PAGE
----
No Cheap Souls

Challenge: Reach out to someone who is sick or has drifted away from the Church.
by Father Steven Reilly, LC | Source: Catholic.net

 

August 12, 2008
Tuesday of the Nineteenth Week in Ordinary Time

Matthew 18:1-5 10. 12-14
At that time the disciples came to Jesus and asked, "Who is the greatest in the kingdom of heaven?" He called a child, whom he put among them, and said, "Truly I tell you, unless you change and become like children, you will never enter the kingdom of heaven. Whoever becomes humble like this child is the greatest in the kingdom of heaven. Whoever welcomes one such child in my name welcomes me. See that you do not despise one of these little ones, for I say to you that their angels in heaven always look upon the face of my heavenly Father. What is your opinion? If a man has a hundred sheep and one of them goes astray, will he not leave the ninety-nine in the hills and go in search of the stray? And if he finds it, amen, I say to you, he rejoices more over it than over the ninety-nine that did not stray. In just the same way, it is not the will of your heavenly Father that one of these little ones be lost.”

Introductory Prayer: Heavenly Father, I am totally confident in your love. This time of prayer is your gift to me, so that I can grow in holiness. I will use every moment to draw closer to you.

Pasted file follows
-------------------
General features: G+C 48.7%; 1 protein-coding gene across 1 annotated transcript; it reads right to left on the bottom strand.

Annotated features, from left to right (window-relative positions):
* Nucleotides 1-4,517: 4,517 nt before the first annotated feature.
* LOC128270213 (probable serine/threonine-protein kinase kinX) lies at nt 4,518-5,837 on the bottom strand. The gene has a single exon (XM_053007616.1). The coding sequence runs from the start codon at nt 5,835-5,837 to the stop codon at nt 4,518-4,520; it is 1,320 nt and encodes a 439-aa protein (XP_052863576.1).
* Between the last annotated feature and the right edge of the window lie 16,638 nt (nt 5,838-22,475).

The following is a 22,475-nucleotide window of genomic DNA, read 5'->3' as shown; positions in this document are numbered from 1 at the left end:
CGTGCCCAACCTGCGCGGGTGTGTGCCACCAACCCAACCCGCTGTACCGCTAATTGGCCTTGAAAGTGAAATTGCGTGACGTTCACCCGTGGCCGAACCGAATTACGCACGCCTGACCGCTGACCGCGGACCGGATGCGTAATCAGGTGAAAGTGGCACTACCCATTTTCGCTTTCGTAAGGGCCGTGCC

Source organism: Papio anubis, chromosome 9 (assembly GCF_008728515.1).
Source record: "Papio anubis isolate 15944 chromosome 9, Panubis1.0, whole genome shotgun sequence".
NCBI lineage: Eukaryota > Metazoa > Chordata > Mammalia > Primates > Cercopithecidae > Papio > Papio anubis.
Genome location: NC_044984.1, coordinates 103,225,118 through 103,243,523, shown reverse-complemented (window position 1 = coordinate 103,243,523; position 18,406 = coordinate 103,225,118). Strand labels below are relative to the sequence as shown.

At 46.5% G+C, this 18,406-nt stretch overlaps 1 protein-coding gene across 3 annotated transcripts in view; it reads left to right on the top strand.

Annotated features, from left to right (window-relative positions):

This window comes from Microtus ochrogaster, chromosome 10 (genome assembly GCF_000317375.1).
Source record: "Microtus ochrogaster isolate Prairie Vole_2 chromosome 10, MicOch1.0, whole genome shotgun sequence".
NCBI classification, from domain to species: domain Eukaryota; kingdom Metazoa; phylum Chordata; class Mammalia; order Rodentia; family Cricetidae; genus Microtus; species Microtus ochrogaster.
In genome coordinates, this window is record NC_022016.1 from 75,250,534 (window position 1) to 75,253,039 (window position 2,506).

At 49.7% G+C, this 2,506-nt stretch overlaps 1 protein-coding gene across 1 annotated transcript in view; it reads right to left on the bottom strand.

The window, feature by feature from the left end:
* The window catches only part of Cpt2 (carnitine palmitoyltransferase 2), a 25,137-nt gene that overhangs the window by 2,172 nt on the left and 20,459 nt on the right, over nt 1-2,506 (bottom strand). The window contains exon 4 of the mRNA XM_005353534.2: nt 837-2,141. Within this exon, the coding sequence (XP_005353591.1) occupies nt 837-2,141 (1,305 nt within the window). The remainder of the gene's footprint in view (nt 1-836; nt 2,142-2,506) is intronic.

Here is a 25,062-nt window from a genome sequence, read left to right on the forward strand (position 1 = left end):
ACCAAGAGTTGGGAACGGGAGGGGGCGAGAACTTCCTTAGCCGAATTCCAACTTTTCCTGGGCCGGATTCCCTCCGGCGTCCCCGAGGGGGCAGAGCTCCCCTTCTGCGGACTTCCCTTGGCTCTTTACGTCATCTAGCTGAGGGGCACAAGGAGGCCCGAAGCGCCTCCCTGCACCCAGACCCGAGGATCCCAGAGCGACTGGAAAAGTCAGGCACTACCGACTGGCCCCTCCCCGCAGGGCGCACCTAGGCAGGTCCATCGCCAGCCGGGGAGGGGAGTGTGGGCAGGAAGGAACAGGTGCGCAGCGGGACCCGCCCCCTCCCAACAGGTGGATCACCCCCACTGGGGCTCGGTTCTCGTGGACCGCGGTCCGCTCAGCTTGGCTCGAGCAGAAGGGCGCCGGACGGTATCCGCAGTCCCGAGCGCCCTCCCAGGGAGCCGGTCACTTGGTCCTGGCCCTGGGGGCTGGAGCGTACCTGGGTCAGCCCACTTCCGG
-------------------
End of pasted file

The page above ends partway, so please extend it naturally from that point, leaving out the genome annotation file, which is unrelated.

Petition: Heart of Christ, make my heart more like yours!

1. Angelic Occupations. Raphael’s famous painting of Mary known as the “Sistine Virgin” has a remarkable detail that immediately catches the observer’s eye. Beneath the Blessed Virgin, two little cherubs are in a unique pose. They look a little bored with all the attention that Pope St. Sixtus and St. Barbara are paying to the Madonna and Child: They look as if they can’t wait to go out and play once all the fuss is over. Obviously Raphael’s sense of humor doesn’t do the angelic nature justice. Supremely intelligent, spiritual creatures, angels “always look upon the face the heavenly Father.” Their task? To watch over and protect us. Doesn’t that show us how much God loves each one of us individually? Doesn’t that tell us the value of a single soul?

2. The Shepherd’s Commitment. The Lord lifts a veil from the invisible world of the angels so that we better understand how much God loves us; now he comes back to earth, with the precious image of the shepherd going in pursuit of the lost sheep. The shepherd braves raw exposure to the elements and danger from wild animals in his relentless effort to find the one sheep who has wandered off. Christ is committed to keeping the flock together. Are we as committed to bringing back the lost sheep?

3. No One Left Behind. Americans love the rugged individualist, the one who lifts himself up by dint of his own focus and effort. There’s virtue there, to be sure, but Catholics need a broader vision. Besides lost sheep, there are weak, marginalized and sick ones. If we have the heart of Christ, no one can be left behind. Every time we reach out in sacrificial love, we are making Christ present in the world. We are called to be his ambassadors!

Conversation with Christ: Lord Jesus, your love gives us hope. You have given us angels to watch over us, and you yourself are constantly bringing back the lost sheep. Give us hearts like your own, hearts filled with Christian charity!

Resolution: I will reach out to someone who is sick or has drifted away from the Church.


 



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